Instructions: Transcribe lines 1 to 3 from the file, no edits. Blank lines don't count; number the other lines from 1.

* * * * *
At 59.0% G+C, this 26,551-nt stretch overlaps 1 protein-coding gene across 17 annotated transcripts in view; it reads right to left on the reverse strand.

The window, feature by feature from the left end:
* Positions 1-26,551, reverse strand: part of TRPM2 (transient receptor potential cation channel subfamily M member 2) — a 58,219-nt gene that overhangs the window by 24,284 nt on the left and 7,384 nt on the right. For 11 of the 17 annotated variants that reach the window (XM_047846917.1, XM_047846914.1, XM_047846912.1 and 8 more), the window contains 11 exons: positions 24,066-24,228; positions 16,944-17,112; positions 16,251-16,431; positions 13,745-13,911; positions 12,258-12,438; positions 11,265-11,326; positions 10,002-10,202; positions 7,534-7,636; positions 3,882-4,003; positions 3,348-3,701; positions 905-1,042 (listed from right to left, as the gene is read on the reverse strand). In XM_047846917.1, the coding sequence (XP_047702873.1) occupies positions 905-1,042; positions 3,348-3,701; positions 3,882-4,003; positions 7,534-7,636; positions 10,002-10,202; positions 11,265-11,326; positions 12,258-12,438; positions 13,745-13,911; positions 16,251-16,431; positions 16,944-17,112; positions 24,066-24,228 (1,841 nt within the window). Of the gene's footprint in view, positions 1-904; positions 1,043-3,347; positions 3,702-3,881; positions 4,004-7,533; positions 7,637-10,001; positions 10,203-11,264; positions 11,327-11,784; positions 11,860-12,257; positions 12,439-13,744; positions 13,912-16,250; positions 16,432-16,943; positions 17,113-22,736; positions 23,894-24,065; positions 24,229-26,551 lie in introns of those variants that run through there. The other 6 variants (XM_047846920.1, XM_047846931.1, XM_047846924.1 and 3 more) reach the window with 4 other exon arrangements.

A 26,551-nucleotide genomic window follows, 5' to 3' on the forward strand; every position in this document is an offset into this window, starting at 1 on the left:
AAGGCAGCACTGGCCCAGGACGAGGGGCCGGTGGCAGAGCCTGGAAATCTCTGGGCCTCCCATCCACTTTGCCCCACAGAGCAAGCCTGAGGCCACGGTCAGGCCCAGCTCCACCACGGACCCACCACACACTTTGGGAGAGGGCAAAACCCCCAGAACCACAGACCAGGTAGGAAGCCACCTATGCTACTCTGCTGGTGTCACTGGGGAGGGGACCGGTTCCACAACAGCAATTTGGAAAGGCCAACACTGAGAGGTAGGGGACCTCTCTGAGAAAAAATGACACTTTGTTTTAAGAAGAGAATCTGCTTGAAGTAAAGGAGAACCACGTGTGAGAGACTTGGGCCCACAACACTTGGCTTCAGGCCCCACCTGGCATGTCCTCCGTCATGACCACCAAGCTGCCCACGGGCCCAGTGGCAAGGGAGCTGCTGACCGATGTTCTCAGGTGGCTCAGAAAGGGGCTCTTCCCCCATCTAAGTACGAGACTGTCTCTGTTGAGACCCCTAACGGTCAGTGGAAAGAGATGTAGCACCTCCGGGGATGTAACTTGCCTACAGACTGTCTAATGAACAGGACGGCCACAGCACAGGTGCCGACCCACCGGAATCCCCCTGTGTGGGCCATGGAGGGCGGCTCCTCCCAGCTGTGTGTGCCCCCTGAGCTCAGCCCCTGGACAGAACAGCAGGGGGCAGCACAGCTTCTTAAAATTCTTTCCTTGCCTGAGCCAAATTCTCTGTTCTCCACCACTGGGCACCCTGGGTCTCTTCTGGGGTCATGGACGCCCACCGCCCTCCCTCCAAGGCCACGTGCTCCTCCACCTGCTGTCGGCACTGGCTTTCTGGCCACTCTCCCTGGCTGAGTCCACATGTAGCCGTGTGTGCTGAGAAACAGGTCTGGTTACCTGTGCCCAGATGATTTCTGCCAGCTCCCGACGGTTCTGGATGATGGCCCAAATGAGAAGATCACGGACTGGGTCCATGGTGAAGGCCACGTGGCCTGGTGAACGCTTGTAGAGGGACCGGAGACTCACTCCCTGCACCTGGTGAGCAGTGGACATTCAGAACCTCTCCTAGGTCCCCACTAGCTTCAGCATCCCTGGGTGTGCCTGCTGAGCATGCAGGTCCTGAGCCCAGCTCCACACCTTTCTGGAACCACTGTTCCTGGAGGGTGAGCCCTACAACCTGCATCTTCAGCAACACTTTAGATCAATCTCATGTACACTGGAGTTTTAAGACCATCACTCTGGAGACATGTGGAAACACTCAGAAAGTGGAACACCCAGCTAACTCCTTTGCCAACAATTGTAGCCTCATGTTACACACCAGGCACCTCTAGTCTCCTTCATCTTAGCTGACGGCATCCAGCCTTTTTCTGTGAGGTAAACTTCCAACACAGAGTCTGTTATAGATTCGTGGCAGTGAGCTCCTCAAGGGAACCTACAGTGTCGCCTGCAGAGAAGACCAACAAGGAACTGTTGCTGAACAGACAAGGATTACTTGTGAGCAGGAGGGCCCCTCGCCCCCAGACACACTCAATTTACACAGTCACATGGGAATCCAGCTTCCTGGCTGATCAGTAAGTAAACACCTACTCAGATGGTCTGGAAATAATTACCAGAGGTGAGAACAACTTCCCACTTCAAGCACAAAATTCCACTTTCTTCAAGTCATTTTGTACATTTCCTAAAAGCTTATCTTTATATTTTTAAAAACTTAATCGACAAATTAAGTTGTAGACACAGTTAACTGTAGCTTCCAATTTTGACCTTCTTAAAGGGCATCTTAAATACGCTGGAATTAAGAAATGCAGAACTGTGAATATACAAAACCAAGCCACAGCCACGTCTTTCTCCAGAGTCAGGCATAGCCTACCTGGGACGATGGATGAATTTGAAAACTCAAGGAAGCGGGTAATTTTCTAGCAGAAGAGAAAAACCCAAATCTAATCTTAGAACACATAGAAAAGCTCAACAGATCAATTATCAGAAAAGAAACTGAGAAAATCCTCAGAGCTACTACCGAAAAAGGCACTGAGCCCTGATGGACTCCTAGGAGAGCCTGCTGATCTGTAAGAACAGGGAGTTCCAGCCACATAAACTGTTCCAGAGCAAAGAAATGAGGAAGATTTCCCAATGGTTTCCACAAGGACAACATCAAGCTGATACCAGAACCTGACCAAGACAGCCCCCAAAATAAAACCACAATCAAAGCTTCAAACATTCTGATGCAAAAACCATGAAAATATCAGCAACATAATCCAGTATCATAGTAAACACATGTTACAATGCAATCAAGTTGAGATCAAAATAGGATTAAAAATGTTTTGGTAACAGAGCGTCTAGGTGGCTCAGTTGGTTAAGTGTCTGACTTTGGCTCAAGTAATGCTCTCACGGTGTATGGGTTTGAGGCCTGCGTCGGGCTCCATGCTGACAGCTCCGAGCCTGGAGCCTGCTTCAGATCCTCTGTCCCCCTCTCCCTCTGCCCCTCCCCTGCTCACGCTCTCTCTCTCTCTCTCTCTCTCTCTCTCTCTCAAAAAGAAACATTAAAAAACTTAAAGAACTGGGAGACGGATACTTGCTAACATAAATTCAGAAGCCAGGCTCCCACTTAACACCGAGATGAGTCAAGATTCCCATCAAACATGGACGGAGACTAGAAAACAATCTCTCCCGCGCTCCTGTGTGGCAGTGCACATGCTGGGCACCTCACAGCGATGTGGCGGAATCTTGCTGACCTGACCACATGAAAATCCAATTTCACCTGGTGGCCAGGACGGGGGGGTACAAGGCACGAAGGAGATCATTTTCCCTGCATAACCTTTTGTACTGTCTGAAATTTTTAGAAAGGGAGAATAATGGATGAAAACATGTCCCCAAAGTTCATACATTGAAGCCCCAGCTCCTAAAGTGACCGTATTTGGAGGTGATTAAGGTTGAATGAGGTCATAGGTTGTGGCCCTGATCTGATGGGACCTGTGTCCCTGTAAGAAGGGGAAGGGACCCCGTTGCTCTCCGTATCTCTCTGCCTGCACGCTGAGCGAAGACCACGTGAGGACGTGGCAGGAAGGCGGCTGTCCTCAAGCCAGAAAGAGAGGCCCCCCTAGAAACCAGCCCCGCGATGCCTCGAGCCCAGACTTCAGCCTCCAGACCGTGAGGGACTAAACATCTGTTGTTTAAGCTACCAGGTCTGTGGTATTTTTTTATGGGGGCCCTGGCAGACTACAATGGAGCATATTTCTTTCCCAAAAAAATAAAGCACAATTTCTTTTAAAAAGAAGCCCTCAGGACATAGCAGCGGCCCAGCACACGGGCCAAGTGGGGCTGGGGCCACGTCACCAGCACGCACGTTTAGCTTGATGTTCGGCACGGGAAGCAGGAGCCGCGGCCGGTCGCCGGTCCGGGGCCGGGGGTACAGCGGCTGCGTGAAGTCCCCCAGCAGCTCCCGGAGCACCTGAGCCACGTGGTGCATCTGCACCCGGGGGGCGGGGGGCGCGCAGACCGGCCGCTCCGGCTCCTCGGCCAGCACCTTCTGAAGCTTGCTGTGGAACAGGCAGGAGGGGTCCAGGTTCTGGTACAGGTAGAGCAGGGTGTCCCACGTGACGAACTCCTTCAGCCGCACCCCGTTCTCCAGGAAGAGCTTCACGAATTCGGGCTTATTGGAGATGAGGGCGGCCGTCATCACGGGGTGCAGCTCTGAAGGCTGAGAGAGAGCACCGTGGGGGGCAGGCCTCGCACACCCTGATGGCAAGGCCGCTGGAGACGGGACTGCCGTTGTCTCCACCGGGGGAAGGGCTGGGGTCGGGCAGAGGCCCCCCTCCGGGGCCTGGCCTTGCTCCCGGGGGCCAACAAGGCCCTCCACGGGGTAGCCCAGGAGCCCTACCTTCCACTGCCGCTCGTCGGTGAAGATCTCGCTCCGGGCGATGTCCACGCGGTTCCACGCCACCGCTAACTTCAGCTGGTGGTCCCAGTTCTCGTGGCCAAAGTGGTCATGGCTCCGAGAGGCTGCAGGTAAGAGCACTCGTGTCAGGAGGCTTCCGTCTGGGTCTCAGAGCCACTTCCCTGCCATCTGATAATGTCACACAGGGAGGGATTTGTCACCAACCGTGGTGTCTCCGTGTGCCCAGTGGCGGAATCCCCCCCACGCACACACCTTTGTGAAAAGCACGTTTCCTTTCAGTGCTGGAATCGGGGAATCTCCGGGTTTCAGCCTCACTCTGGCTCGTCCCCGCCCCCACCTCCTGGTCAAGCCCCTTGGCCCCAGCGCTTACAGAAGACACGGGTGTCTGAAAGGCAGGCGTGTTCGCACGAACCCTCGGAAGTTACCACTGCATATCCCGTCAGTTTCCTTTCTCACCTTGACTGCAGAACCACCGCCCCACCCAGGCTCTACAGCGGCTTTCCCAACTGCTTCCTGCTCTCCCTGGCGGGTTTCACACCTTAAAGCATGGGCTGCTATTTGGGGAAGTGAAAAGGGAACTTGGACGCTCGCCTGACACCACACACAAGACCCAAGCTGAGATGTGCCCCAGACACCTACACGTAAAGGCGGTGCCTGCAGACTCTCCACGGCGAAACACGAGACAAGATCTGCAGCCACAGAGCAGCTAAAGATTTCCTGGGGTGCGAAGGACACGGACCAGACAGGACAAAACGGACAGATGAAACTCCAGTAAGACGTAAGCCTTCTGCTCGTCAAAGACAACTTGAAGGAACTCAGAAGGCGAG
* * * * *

At 59.0% G+C, this 26,551-nt stretch overlaps 1 protein-coding gene across 17 annotated transcripts in view; it reads right to left on the reverse strand.

The window, feature by feature from the left end:
* Positions 1-26,551, reverse strand: part of TRPM2 (transient receptor potential cation channel subfamily M member 2) — a 58,219-nt gene that overhangs the window by 24,284 nt on the left and 7,384 nt on the right. For 11 of the 17 annotated variants that reach the window (XM_047846917.1, XM_047846914.1, XM_047846912.1 and 8 more), the window contains 11 exons: positions 24,066-24,228; positions 16,944-17,112; positions 16,251-16,431; positions 13,745-13,911; positions 12,258-12,438; positions 11,265-11,326; positions 10,002-10,202; positions 7,534-7,636; positions 3,882-4,003; positions 3,348-3,701; positions 905-1,042 (listed from right to left, as the gene is read on the reverse strand). In XM_047846917.1, the coding sequence (XP_047702873.1) occupies positions 905-1,042; positions 3,348-3,701; positions 3,882-4,003; positions 7,534-7,636; positions 10,002-10,202; positions 11,265-11,326; positions 12,258-12,438; positions 13,745-13,911; positions 16,251-16,431; positions 16,944-17,112; positions 24,066-24,228 (1,841 nt within the window). Of the gene's footprint in view, positions 1-904; positions 1,043-3,347; positions 3,702-3,881; positions 4,004-7,533; positions 7,637-10,001; positions 10,203-11,264; positions 11,327-11,784; positions 11,860-12,257; positions 12,439-13,744; positions 13,912-16,250; positions 16,432-16,943; positions 17,113-22,736; positions 23,894-24,065; positions 24,229-26,551 lie in introns of those variants that run through there. The other 6 variants (XM_047846920.1, XM_047846931.1, XM_047846924.1 and 3 more) reach the window with 4 other exon arrangements.